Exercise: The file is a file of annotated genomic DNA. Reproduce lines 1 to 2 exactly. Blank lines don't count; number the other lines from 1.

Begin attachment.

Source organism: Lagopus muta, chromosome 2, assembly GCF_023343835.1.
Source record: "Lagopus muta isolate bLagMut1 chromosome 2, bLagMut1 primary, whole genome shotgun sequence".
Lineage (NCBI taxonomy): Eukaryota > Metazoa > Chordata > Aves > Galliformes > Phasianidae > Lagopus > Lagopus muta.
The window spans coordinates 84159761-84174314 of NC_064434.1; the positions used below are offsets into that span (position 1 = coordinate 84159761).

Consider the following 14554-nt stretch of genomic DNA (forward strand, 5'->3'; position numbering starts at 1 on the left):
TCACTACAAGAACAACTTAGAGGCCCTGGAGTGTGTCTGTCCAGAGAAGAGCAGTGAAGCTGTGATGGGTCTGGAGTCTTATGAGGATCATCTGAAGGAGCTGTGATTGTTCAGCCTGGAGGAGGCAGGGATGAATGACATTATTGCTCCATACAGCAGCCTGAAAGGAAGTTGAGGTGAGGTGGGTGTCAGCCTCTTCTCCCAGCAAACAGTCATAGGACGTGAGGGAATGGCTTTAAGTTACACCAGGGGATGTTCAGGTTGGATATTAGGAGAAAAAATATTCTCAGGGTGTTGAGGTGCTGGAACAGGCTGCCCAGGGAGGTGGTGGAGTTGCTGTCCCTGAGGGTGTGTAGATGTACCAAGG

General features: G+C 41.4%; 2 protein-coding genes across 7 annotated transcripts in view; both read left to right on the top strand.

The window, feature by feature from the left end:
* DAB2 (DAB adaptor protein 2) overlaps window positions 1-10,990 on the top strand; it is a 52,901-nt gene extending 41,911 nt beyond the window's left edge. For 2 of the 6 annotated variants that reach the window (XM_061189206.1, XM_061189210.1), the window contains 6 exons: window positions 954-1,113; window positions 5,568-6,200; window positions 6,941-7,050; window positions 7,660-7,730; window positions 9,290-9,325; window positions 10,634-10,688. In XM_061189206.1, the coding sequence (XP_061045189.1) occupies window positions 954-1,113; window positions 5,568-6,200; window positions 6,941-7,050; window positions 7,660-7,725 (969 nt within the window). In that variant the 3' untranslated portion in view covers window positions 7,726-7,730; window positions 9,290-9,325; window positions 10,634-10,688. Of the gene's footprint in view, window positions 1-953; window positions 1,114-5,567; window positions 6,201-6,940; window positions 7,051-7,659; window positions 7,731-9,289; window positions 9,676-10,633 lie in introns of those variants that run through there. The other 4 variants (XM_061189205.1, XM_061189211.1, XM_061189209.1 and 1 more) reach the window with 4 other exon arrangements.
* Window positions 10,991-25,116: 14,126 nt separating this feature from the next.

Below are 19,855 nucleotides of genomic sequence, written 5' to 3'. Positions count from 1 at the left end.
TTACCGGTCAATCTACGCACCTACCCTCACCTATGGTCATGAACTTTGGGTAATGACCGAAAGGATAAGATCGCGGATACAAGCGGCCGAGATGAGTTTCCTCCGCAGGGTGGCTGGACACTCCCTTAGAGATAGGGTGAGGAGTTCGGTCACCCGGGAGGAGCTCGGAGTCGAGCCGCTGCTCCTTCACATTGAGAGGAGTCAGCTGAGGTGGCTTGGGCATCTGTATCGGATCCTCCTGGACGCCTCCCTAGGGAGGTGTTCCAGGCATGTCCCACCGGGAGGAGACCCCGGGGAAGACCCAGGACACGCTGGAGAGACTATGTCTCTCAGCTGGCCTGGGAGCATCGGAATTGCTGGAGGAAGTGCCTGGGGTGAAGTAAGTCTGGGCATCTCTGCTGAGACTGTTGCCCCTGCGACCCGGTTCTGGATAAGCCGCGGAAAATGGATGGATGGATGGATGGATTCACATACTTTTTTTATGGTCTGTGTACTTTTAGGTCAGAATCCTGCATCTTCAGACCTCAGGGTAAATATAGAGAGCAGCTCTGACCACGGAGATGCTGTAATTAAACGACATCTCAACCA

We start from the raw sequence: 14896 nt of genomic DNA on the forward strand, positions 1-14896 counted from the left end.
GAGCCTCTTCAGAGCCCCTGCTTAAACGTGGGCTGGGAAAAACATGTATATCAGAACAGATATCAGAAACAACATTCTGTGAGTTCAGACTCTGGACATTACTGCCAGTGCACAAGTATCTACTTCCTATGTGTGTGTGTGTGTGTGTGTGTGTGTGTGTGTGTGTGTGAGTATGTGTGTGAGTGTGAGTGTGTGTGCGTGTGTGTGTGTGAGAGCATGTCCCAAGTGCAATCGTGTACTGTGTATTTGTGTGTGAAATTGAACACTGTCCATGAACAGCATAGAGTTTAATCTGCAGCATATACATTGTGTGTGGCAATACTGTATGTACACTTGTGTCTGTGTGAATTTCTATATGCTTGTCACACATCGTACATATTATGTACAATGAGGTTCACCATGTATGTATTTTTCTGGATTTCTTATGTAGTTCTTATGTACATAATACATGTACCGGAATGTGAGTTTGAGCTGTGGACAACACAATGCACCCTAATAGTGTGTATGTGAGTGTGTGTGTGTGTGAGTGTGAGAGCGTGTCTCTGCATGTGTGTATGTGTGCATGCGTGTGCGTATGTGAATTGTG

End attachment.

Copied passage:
Source organism: Lagopus muta, chromosome 2, assembly GCF_023343835.1.
Source record: "Lagopus muta isolate bLagMut1 chromosome 2, bLagMut1 primary, whole genome shotgun sequence".